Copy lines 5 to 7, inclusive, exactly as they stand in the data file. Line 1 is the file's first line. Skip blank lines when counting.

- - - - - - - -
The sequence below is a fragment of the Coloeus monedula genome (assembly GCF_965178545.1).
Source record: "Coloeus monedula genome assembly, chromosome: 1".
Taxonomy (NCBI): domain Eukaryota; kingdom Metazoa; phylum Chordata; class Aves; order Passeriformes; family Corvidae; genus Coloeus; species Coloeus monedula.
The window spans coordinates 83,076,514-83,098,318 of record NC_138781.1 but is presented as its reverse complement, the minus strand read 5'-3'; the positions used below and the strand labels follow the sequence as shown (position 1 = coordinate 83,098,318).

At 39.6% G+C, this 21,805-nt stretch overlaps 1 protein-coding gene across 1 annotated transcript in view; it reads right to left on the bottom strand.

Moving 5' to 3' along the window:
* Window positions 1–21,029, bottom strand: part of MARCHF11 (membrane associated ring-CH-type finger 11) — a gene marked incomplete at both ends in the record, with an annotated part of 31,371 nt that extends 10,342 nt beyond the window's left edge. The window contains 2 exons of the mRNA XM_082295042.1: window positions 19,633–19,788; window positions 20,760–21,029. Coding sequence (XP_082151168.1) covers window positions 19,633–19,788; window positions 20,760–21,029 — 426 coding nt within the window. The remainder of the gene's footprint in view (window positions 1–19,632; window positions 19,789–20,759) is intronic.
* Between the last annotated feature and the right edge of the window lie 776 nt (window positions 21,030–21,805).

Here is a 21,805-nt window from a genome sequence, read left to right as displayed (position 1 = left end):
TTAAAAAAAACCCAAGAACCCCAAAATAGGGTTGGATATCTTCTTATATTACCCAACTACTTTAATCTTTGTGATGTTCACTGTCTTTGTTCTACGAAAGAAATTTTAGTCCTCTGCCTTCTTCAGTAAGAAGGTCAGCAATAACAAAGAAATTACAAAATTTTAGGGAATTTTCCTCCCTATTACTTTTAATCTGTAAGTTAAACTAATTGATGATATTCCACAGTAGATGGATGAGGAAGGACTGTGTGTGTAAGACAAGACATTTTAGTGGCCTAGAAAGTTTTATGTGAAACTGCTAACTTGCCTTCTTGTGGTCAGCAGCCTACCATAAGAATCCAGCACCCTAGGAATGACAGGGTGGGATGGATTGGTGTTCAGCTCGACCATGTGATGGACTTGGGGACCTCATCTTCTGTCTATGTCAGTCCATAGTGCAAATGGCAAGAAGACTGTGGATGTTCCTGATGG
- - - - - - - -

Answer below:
At 39.6% G+C, this 21,805-nt stretch overlaps 1 protein-coding gene across 1 annotated transcript in view; it reads right to left on the bottom strand.

Moving 5' to 3' along the window:
* Window positions 1–21,029, bottom strand: part of MARCHF11 (membrane associated ring-CH-type finger 11) — a gene marked incomplete at both ends in the record, with an annotated part of 31,371 nt that extends 10,342 nt beyond the window's left edge. The window contains 2 exons of the mRNA XM_082295042.1: window positions 19,633–19,788; window positions 20,760–21,029. Coding sequence (XP_082151168.1) covers window positions 19,633–19,788; window positions 20,760–21,029 — 426 coding nt within the window. The remainder of the gene's footprint in view (window positions 1–19,632; window positions 19,789–20,759) is intronic.